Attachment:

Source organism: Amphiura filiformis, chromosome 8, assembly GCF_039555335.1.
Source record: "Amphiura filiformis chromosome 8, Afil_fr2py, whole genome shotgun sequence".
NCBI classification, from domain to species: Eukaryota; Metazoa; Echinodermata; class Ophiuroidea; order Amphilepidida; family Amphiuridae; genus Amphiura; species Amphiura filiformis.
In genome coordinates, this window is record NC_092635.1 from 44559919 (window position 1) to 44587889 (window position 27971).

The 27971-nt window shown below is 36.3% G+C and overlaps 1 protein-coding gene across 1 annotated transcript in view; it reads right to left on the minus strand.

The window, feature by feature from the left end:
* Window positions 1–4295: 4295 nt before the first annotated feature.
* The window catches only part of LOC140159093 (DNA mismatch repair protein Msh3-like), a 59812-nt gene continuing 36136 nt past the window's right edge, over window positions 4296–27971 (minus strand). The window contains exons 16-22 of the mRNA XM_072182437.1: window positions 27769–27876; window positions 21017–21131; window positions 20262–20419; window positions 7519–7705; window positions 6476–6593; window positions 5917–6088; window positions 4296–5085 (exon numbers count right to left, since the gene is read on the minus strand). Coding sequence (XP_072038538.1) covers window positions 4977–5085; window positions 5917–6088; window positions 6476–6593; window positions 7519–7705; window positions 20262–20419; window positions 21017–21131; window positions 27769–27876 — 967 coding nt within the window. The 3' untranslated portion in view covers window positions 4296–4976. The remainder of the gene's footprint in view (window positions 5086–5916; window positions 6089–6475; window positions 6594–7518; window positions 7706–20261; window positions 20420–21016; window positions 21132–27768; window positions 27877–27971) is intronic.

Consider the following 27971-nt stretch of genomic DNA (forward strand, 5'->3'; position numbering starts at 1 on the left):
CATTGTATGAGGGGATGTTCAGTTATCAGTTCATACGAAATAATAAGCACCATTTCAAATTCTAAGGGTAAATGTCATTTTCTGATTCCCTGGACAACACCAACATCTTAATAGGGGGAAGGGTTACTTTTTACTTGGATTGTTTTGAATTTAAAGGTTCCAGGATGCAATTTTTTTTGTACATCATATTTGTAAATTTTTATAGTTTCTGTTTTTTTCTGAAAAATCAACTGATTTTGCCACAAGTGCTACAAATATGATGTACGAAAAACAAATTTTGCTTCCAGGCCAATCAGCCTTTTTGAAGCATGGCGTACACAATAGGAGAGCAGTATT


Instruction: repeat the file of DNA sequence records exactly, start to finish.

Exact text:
Source organism: Amphiura filiformis, chromosome 8, assembly GCF_039555335.1.
Source record: "Amphiura filiformis chromosome 8, Afil_fr2py, whole genome shotgun sequence".
NCBI classification, from domain to species: Eukaryota; Metazoa; Echinodermata; class Ophiuroidea; order Amphilepidida; family Amphiuridae; genus Amphiura; species Amphiura filiformis.
In genome coordinates, this window is record NC_092635.1 from 44559919 (window position 1) to 44587889 (window position 27971).

The 27971-nt window shown below is 36.3% G+C and overlaps 1 protein-coding gene across 1 annotated transcript in view; it reads right to left on the minus strand.

The window, feature by feature from the left end:
* Window positions 1–4295: 4295 nt before the first annotated feature.
* The window catches only part of LOC140159093 (DNA mismatch repair protein Msh3-like), a 59812-nt gene continuing 36136 nt past the window's right edge, over window positions 4296–27971 (minus strand). The window contains exons 16-22 of the mRNA XM_072182437.1: window positions 27769–27876; window positions 21017–21131; window positions 20262–20419; window positions 7519–7705; window positions 6476–6593; window positions 5917–6088; window positions 4296–5085 (exon numbers count right to left, since the gene is read on the minus strand). Coding sequence (XP_072038538.1) covers window positions 4977–5085; window positions 5917–6088; window positions 6476–6593; window positions 7519–7705; window positions 20262–20419; window positions 21017–21131; window positions 27769–27876 — 967 coding nt within the window. The 3' untranslated portion in view covers window positions 4296–4976. The remainder of the gene's footprint in view (window positions 5086–5916; window positions 6089–6475; window positions 6594–7518; window positions 7706–20261; window positions 20420–21016; window positions 21132–27768; window positions 27877–27971) is intronic.

Consider the following 27971-nt stretch of genomic DNA (forward strand, 5'->3'; position numbering starts at 1 on the left):
CATTGTATGAGGGGATGTTCAGTTATCAGTTCATACGAAATAATAAGCACCATTTCAAATTCTAAGGGTAAATGTCATTTTCTGATTCCCTGGACAACACCAACATCTTAATAGGGGGAAGGGTTACTTTTTACTTGGATTGTTTTGAATTTAAAGGTTCCAGGATGCAATTTTTTTTGTACATCATATTTGTAAATTTTTATAGTTTCTGTTTTTTTCTGAAAAATCAACTGATTTTGCCACAAGTGCTACAAATATGATGTACGAAAAACAAATTTTGCTTCCAGGCCAATCAGCCTTTTTGAAGCATGGCGTACACAATAGGAGAGCAGTATT